Denise’s experience of parallel parenting is a common one, and the feelings of exhaustion and heart-break are typical of someone trying to manage a parallel parenting relationship with someone controlling and manipulative.
As Denise says though, sometimes you just have to recognise that the only way you’re going to be able to go forward is by protecting yourself, and that can mean completely stepping back. This absolutely does not mean you’ve failed – this situation is not your fault.
Annie Kaszina is an Abuse Recovery Coach, who specialises in helping people recover from narcissistic abuse. ‘Chances are you already feel sad that you could not have a decent relationship with your ex’, says Annie. ‘Add to that the guilt you doubtless feel towards your child, or children, that you wanted better for. And then you discover that you can’t even co-parent like normal people – because a narcissist doesn’t behave like a normal, caring parent.’
‘Let go of all expectations of your ex being a decent parent. The reality is that they are biologically related to your child but don’t relate terribly well to that child. Let go of all the ‘shoulds’ in your own head about how they behave towards you and your child you and about how tough it is for you – it is tough but constantly reminding yourself won’t make it any less so. You have to accept that they do NOT prioritise what is best for the child involved. They only care about what works best for them. You will have to parent around them, at times.’
Of course it isn’t easy to separate yourself, letting go is difficult, and the other parent may do everything they can to try to antagonise you. Having a support network around you who can support you in parallel parenting is key, whether it’s close friends and family on the ground or virtual support through a single parent community like Frolo.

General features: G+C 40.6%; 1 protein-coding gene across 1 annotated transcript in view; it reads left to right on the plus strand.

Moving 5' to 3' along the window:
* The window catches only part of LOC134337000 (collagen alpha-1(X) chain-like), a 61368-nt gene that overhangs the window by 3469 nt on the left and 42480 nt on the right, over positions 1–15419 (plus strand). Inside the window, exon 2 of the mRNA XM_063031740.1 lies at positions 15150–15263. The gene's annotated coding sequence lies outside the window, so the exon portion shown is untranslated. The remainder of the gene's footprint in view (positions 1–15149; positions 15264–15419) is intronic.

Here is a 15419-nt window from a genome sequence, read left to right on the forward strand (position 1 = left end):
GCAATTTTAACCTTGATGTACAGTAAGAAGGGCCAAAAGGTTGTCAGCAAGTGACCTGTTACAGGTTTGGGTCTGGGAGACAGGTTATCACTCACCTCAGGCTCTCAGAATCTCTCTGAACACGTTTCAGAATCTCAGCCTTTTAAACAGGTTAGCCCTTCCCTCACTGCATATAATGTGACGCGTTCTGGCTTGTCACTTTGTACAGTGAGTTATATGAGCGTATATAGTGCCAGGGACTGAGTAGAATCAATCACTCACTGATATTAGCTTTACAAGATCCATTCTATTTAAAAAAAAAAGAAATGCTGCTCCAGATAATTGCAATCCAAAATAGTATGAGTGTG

For Andrea* this support was vital while she was parallel parenting.
‘My ex and I ‘parallel parented’ for 5 years’, says Andrea, ‘although without knowing it, as I’m only recently aware of the label. It was incredibly difficult. Communication was in writing only and I would run my emails via a family member who would edit, remove emotion and keep them very factual and business like – his on the other hand were aggressive, critical, full of rage.
‘An incident last year led me to saying enough is enough and I am now ‘non contact’ with the children’s father. I have appointed an intermediary to do handovers, and to filter his emails, and send replies on my behalf. Six months in and my ex still replies to everything with ‘I refuse to deal with you, she must contact me directly’. It is exhausting, but mentally, I feel so free and so less stressed and dragged down into the pit of despair he would create.’
‘Don’t forget the plus side,’ reminds Annie, ‘that your child will still have one loving, competent parent: you. That may not be perfect but that is enough. Many children, maybe even you yourself, grew up without even one loving, competent parent – and went on to become decent people. Much as you might have liked to give your children more, one good enough parent is good enough to give them the good start in life that you want for them.’
*Names have been changed